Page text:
As apprehended, according to reports, the first phase of elections on 11th April witnessed widespread malfunctioning of the EVMs in many places where elections took place. The second phase of elections on 18th April also proved that EVMs are faulty and they cannot be relied on. For the last one decade CPI(ML) Red Star is demanding that EVMS should be replaced with the ballot system as done in vast majority of the countries. It is a good sign that all the opposition parties are also upholding this view now. But the Election Commission is adamant to persist with them and was not ready even to increase the number of VVPATs till the Supreme Court intervened. Still the demand to use 50% VVPATS is not accepted. There are reports that this system is also malfunctioning in many areas delaying the election process. The common feature is that everywhere EVMs are favouring BJP, that is even when button is pressed for a non-BJP party, vote goes to Lotus symbol! It itself shows the extent of malpractice and that it favours the ruling party. In our Election Manifesto we have demanded that:”Since the possibility of insertion of malicious software in EVMs and manipulation of voting preferences being already proved, immediately we should return to the ballot system”. In view of widespread complaints about EVMs, CPI(ML) Red Star reiterates this demand. n

Leaders of CPI(M) are very angry because the Congress president Rahul Gandhi has decided to contest from Wayanad seat in Kerala also, besides Amethi. BJP is not a major force in Kerala.  It is difficult for it to get even one seat. There the main fight is between CPI(M) led LDF and Congress led UDF.  Whoever wins in this contest, all the 20 MPs shall support the anti-BJP government coming to power at Delhi. So, Rahul is contesting not against BJP at Wayanad, but against the LDF which is staunch opponent of BJP. This will only weaken the anti-BJP forces, according to them. They are angry and feel very hurt, because outside Kerala, either they are in alliance with Congress as in TN and Odisha, or supporting Congress in vast majority of the seats in other states except in W. Bengal and Tripura.  In this situation, its leadership asserts that it will strive to defeat Rahul Gandhi in Wayanad, and try for non Congress leadership to the anti-BJP alternative.

What is surprising is the naivety they exhibit about the class character and politics of Congress. Was it not the Congress which led the so-called liberation struggle in Kerala against the undivided CPI led ministry in 1959 and dismissed it under this pretext even when it had majority support? Was it not the Congress Prime Minister Indira Gandhi who imposed internal emergency in the country? Was it not Congress which allowed the RSS criminals to demolish the Babri Masjid in 1992? Was it not the Congress government which imposed the neo-liberal/corporate policies in the country? Were not all these and numerous other similar policies including its dynastic character and the bitter experience of the masses under the UPA rule which gave golden opportunity for ultra right and neo-fascist BJP to come to power with majority creating many illusions? In spite of all these, it was the CPI(M) and the LF parties who called for anti-BJP alliance led by Congress!

The problem with CPI(M) is that even now they refuse to see Congress as it is. Congress is not responsible if in 1955 Krushchov, then Soviet communist party leader characterized it as a predominantly national bourgeois party, when actually it was/is a party of comprador big bourgeoisie-big landlords, and if the then CPI leadership mechanically followed it. Similarly, if CPI and then CPI and CPI(M) abandoned the necessity for developing independent left assertion while utilizing parliamentary form of struggle and building a left alternative based on a people oriented program long back, and degenerated to the line of peaceful transition to socialism and parliamentarism, they themselves are responsible for it. They refuse to recognize that it is this degeneration which led to their decimation in Bengal and Tripura, and the threat of severe defeat in Kerala also in the present Lok Sabha elections and in future if Rahul Gandhi succeeds to polarize the minorities and upper caste Hindus in his favour. More than anything else it is this fear which has led its leaders to come out with such outbursts against his contesting in Wayanad seat.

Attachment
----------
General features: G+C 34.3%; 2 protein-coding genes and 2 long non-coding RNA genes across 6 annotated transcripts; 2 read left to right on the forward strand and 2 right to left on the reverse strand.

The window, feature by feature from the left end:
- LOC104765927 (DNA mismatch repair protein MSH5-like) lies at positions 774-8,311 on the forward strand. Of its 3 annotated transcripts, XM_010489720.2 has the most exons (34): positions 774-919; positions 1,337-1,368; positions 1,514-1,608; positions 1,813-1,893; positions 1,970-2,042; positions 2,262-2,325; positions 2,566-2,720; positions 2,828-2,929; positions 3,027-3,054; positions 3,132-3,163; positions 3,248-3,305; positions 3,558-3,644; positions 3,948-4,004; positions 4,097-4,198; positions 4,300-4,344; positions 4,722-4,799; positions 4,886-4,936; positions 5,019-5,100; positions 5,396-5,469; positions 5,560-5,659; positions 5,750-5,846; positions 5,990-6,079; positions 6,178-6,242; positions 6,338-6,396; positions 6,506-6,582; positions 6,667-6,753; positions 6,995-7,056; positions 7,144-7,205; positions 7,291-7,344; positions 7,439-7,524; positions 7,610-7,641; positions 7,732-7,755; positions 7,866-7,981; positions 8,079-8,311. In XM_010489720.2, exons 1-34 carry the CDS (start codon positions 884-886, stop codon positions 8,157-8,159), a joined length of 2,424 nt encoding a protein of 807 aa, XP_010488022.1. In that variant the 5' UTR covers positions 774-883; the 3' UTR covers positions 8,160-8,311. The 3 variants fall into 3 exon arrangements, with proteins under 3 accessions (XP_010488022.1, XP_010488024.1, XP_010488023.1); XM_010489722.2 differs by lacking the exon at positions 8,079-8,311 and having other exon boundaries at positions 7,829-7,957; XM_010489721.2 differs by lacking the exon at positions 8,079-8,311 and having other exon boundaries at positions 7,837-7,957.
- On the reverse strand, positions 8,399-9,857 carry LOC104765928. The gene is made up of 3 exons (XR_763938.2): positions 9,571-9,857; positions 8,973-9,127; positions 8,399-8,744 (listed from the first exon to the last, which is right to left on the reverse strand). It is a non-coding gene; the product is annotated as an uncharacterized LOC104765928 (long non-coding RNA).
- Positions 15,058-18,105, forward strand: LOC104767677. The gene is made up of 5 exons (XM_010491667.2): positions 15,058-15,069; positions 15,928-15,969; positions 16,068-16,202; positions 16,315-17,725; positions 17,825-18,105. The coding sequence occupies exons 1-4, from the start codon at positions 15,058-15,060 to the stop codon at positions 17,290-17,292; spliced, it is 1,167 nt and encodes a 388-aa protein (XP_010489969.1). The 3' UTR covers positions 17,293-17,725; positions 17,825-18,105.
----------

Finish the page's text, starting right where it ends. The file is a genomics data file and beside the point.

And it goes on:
Congress was the main party of the ruling classes in India till BJP replaced it in 2014. Its evaluation is that, in spite of all setbacks it has suffered and its organizational weaknesses, only it is capable to lead the anti-BJP offensive in this election. It is this arrogance which led it to enter UP elections in a big way, weakening the possibility for the SP-BSP combine inflicting a major defeat to BJP. Except in Kerala, TN, Karnataka, Maharashtra, Jharkhand and Bihar it has not gone for any major alliance with other parties. By fielding Rahul Gandhi in Wayanad it wants to brighten its possibilities in Kerala, TN and Karnataka and to become the leading party in the Lok Sabha after the elections. While pursuing this arrogant path, true to its class character, neither it is prepared to accommodate other anti-BJP parties in a grand alliance to defeat the BJP which is posing the major threat to whatever is positive in Indian polity, nor it is prepared to reverse its neo-liberal/corporate policies or the communal-caste appeasement.

Nobody can wish away this reality. That is why the CPI(ML) Red Star has given the call for striving hard to defeat BJP from power by supporting the candidates capable of defeating BJP at all India level, while fielding candidates in limited seats for building up program based people’s alternative by strengthening independent left assertion and organizing mass political platform of struggling left, democratic, secular forces including people’s movements and organizations of oppressed classes and sections. Instead of pursuing such a Marxist-Leninist path, the CPI(M) leadership is pursuing the opportunist path of sailing in two boats, on the one hand  collaborating with the ruling class parties and implementing their policies wherever it comes to power, and on the other trying to pose as the Left or Left Democratic Front, which it is not. The whole discussions within the CPI(M) ranging from the debate in its last year’s party congress on the nature of the resistance to the threat posed by the Modi rule to the present outbursts against Rahul Gandhi’s candidature in Wayanad smacks of this opportunism, this refusal to seek truth from facts.